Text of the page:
Estimating Future Changes in 100-year Floods on the Connecticut and Merrimack Rivers - Report from MassDOT and UMass
Hydrologist and meteorologists do not often use the term 100 year flood because it is somewhat misleading in terms of how often a significant precipitation event might occur. 100-year floods are a probability that a significant precipitation event will reach a peak stage, however, this is based on historical data. Instead, It is essential to understand the recurrence interval and how it is instrumental and determining the magnitude and probability of a precipitation event to occur on that same scale at the same location in the future.
The USGS defines recurrence interval as: “The average number of years between floods of a certain size is the recurrence interval or return period.” But is quick to note that the actual number of years between floods of any given size can vary based on changing climate or man-made changes such as upgrades or removal of flood mitigation infrastructure.
This report published by MassDOT and UMass considered how widely accepted models used to predict climate change may be applied to the communities along the Connecticut and Merrimack Rivers during the 21st century. Specifically, the research focused on 100-year, 24-hour extreme precipitation events and what the impact may be on existing infrastructure. In other words, what will happen if events such as Tropical Storm Irene occur more frequently?
In summary, the report notes that, for Massachusetts, these events are predicted to increase 25% over the near term and later, towards the end of the century as much as 50%. The research indicates the northeastern and southwestern portions of the state may be most adversely impacted.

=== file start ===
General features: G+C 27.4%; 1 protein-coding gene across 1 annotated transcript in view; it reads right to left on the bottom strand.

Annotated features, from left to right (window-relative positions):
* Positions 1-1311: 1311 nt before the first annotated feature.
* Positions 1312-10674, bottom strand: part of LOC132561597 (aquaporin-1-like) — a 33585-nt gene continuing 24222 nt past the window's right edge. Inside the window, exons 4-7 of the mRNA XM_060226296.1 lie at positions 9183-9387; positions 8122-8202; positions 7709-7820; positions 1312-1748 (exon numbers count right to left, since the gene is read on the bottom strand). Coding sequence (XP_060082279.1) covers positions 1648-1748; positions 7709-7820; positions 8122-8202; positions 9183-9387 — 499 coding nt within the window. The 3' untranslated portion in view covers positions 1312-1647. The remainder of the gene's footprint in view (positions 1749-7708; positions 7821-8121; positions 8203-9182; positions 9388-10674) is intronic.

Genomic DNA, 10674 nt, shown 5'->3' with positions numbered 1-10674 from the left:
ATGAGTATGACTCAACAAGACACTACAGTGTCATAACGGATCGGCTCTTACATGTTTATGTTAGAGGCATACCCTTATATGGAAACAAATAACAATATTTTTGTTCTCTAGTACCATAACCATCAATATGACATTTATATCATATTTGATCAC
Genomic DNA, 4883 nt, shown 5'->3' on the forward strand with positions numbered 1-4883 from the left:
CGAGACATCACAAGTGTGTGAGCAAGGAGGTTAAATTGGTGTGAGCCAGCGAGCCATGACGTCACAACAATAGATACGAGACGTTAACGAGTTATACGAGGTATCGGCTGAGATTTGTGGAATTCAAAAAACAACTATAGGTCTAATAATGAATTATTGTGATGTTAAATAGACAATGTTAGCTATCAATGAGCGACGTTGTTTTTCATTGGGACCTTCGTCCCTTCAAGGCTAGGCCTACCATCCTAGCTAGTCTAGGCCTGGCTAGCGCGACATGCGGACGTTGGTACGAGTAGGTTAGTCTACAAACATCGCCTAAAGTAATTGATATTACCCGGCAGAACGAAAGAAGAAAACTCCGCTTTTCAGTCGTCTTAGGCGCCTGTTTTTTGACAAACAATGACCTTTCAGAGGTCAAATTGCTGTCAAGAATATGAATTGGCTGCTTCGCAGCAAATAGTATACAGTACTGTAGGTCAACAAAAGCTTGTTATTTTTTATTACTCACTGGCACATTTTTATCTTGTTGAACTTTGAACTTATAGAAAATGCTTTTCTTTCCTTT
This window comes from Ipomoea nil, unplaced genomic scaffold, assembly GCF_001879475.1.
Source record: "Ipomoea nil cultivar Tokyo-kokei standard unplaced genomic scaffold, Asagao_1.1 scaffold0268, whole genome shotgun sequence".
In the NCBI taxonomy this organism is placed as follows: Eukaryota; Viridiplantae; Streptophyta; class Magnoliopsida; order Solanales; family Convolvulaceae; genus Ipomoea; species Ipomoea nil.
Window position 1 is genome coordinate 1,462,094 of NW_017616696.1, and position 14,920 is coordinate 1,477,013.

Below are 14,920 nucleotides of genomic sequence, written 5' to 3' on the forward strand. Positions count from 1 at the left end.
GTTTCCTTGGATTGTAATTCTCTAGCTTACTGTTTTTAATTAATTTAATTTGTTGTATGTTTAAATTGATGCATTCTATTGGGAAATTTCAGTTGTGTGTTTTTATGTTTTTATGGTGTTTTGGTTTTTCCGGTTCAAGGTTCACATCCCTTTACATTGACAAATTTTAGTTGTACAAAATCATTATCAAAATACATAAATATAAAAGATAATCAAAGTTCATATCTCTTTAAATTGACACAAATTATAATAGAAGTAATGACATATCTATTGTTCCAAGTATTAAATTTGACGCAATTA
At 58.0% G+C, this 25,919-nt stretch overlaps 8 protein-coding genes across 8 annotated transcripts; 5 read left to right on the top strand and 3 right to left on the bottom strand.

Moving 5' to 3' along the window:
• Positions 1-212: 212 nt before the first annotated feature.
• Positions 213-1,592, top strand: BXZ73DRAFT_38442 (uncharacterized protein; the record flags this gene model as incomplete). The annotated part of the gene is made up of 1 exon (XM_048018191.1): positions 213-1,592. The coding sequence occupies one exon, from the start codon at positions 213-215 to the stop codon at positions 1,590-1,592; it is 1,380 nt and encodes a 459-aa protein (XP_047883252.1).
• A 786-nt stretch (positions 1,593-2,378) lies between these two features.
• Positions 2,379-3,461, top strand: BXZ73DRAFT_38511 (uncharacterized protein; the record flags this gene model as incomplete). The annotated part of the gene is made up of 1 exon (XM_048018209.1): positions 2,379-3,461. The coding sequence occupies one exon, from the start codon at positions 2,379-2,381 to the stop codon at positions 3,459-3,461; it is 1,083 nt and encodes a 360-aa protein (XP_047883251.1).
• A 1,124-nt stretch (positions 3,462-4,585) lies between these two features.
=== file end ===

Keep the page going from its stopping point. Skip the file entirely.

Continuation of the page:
Most importantly, this shift in patterns “suggests that infrastructure designed on historical hydrological events/records may not be adequate to sustain the 100-year, 24-hour flows that may occur during the latter half of the century”. The infrastructure the report refers to includes culverts, roads, bridges and tunnels.
The reports provides research that indicates these changes to climate are already well underway, for instance, metrics noting that the number of extreme precipitation events along the Connecticut River have increased almost 20% between 1950 and 2011. This may be reflected in different ways depending on time of year.
Built sometime around 1890, the 45-foot long wooden arch Bowers Bridge over the Mill Brook in West Windsor, VT was rebuilt after it was washed 200 yards downstream during flooding from Tropical Storm Irene on October 18, 2011. It was later damaged by an overweight truck and repaired again in 2014.
Photo from FEMA at the National Archives
The report concluded that the Connecticut and Merrimack Rivers are two of the largest in Massachusetts and the infrastructure and communities along them could be significantly damaged by more frequent 100-year, 24-hour extreme precipitation events. Further, it noted that there are challenges in predicting just how well the 3000 dams in the Connecticut River basin and 850 in the Merrimack will protect these communities but perhaps most importantly: “The insights gained from this study suggest that applying the 100-year, 24-hour precipitation event of the past in designing future infrastructure will result in underestimates of the most likely 100-year storms in the future by a significant percentage.” (p.28)